By Bob Westerfield
University of Georgia
It seems a little strange writing a landscaping article about attracting wildlife. I’ve spent much of my career telling folks how to keep critters out of their landscape.
As a University of Georgia Cooperative Extension horticulturist, I get lots of questions about how to stop deer from eating flowers and how to deter squirrels from digging up bulbs.
Lately, however, I’ve seen a noticeable shift in landscape- and wildlife-related calls. People actually want to encourage wildlife into their landscape and enjoy bragging to neighbors and family about furry creatures visiting their landscape and feeders. As a wildlife enthusiast, I think this is a great trend.
You can have an attractive landscape and still make it eco-friendly for wildlife. You just have to realize that some plants are like salad bars to deer.
All animals look for three critical elements: food, water and shelter. Many landscape plants add beauty to your landscape while providing one or more of the basic elements.
Water is critical. Incorporate a water element by adding a small pond and a few bird baths. Deer, raccoons, birds and opossums are just a few of the critters that may visit your landscape watering hole.
Ponds don’t have to be large or fancy. Water tubs from farm supply stores or even metal wash tubs placed into holes dug in the ground make a miniature oasis for many animals.
To help fight evaporation and keep the water cool, put bird baths in the shade.
Food is the next major element to attract wildlife. Depending on what wildlife you like and what lives nearby, many different plants can draw them into your landscape.
Birds love to feast on berry-producing plants. Consider shrubs that fruit, such as Japanese hollies, inkberry, phyracantha and wax myrtle. There are many others to choose from.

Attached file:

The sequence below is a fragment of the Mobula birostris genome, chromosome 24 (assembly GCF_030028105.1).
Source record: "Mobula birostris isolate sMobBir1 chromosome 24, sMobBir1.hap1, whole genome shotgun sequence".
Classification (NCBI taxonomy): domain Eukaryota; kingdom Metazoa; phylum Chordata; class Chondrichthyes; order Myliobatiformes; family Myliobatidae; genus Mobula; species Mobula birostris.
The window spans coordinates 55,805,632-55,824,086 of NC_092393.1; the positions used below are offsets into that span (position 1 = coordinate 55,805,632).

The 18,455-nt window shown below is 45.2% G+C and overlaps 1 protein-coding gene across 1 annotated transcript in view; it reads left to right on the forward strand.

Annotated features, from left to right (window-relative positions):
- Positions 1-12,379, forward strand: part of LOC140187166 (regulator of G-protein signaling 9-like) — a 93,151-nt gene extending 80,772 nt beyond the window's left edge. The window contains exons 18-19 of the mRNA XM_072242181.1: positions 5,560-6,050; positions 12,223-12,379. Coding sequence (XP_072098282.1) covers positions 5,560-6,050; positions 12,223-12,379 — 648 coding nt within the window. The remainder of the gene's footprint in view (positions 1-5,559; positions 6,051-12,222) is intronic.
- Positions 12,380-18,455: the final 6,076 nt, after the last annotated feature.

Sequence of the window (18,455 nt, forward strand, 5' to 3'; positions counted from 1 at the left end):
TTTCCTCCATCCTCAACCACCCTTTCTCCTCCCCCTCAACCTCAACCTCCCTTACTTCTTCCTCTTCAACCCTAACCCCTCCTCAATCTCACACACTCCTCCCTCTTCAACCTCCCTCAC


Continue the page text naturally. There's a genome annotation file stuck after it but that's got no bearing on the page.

Squirrels and deer appreciate nut-bearing trees such as oak, hickory and Chinese chestnut. It’s also good to include some fruit producers like crabapple, plum and persimmon trees or muscadine vines.
If you have room, plant a small food plot of wheat, clover, rye or oats to attract deer or turkey. Planting these near escape cover encourages daylight feeding. A one-eighth to one-fourth acre food plot provides a good food source year ‘round.
I set a digital trail camera close to my food plots to capture images of what visits when I’m not around. These cameras, available at sporting goods stores, are fun and easy to use.
Humming birds are also fun to watch and are easy to attract. Humming birds love plants that flower for a long time. They prefer trumpet-shaped blooms. Vines such as trumpet creeper, honeysuckle, crepe myrtle, or Carolina jasmine bring them in. You can add hummingbird feeders visible from your window.
Set up feeders for birds, squirrels and whatever else shows up. There are many great feeder designs out there to compliment any landscape design. I like natural looking wooden feeders.
Cover or shelter is the final element that wildlife needs. They need a place to escape from enemies, find refuge from weather and feel secure while they rest.
Different animals need different types of cover. Woodpeckers and flying squirrels like dead trees. Rabbits make nests in tall grass and weedy areas. Deer like to spend their afternoons in a secure shrubby area.
Include trees, bushes, brush piles and rock piles to attract more wildlife. Place different sizes of bird houses around the landscape, too, to bring in feathered friends.
Provide water, food and shelter, and your landscape can quickly become a wildlife sanctuary.
(Bob Westerfield is a University of Georgia Cooperative Extension consumer horticulturist.)
(Bob Westerfield is a Cooperative Extension horticulturist with the University of Georgia College of Agricultural and Environmental Sciences.)